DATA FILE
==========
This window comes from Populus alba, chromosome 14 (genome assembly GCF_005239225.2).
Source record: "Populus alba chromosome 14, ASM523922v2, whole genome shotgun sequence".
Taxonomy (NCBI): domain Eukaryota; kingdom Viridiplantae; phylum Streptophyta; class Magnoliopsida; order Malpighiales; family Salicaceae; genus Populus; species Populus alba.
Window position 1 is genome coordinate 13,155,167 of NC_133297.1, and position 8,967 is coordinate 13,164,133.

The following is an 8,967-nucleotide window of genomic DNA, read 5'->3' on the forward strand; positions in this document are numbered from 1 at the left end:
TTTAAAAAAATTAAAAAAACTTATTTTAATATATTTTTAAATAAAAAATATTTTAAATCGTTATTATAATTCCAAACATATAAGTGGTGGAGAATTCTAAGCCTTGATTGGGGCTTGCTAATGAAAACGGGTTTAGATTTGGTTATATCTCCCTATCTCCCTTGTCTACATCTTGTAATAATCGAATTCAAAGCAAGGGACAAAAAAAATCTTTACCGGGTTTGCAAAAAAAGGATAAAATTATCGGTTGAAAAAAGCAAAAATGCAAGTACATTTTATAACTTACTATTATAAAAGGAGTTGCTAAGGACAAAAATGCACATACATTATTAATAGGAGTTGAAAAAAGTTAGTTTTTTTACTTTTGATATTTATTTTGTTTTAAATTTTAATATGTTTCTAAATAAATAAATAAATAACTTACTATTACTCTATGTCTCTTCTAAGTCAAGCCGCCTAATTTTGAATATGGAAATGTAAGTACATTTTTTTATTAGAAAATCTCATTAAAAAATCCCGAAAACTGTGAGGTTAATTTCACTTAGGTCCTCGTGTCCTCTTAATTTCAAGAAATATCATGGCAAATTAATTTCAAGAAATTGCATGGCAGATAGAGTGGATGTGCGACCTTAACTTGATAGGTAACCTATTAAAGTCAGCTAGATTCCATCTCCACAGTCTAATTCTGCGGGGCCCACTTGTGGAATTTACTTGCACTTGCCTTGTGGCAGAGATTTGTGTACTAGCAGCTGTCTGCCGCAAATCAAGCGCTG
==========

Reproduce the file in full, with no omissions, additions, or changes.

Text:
This window comes from Populus alba, chromosome 14 (genome assembly GCF_005239225.2).
Source record: "Populus alba chromosome 14, ASM523922v2, whole genome shotgun sequence".
Taxonomy (NCBI): domain Eukaryota; kingdom Viridiplantae; phylum Streptophyta; class Magnoliopsida; order Malpighiales; family Salicaceae; genus Populus; species Populus alba.
Window position 1 is genome coordinate 13,155,167 of NC_133297.1, and position 8,967 is coordinate 13,164,133.

The following is an 8,967-nucleotide window of genomic DNA, read 5'->3' on the forward strand; positions in this document are numbered from 1 at the left end:
TTTAAAAAAATTAAAAAAACTTATTTTAATATATTTTTAAATAAAAAATATTTTAAATCGTTATTATAATTCCAAACATATAAGTGGTGGAGAATTCTAAGCCTTGATTGGGGCTTGCTAATGAAAACGGGTTTAGATTTGGTTATATCTCCCTATCTCCCTTGTCTACATCTTGTAATAATCGAATTCAAAGCAAGGGACAAAAAAAATCTTTACCGGGTTTGCAAAAAAAGGATAAAATTATCGGTTGAAAAAAGCAAAAATGCAAGTACATTTTATAACTTACTATTATAAAAGGAGTTGCTAAGGACAAAAATGCACATACATTATTAATAGGAGTTGAAAAAAGTTAGTTTTTTTACTTTTGATATTTATTTTGTTTTAAATTTTAATATGTTTCTAAATAAATAAATAAATAACTTACTATTACTCTATGTCTCTTCTAAGTCAAGCCGCCTAATTTTGAATATGGAAATGTAAGTACATTTTTTTATTAGAAAATCTCATTAAAAAATCCCGAAAACTGTGAGGTTAATTTCACTTAGGTCCTCGTGTCCTCTTAATTTCAAGAAATATCATGGCAAATTAATTTCAAGAAATTGCATGGCAGATAGAGTGGATGTGCGACCTTAACTTGATAGGTAACCTATTAAAGTCAGCTAGATTCCATCTCCACAGTCTAATTCTGCGGGGCCCACTTGTGGAATTTACTTGCACTTGCCTTGTGGCAGAGATTTGTGTACTAGCAGCTGTCTGCCGCAAATCAAGCGCTG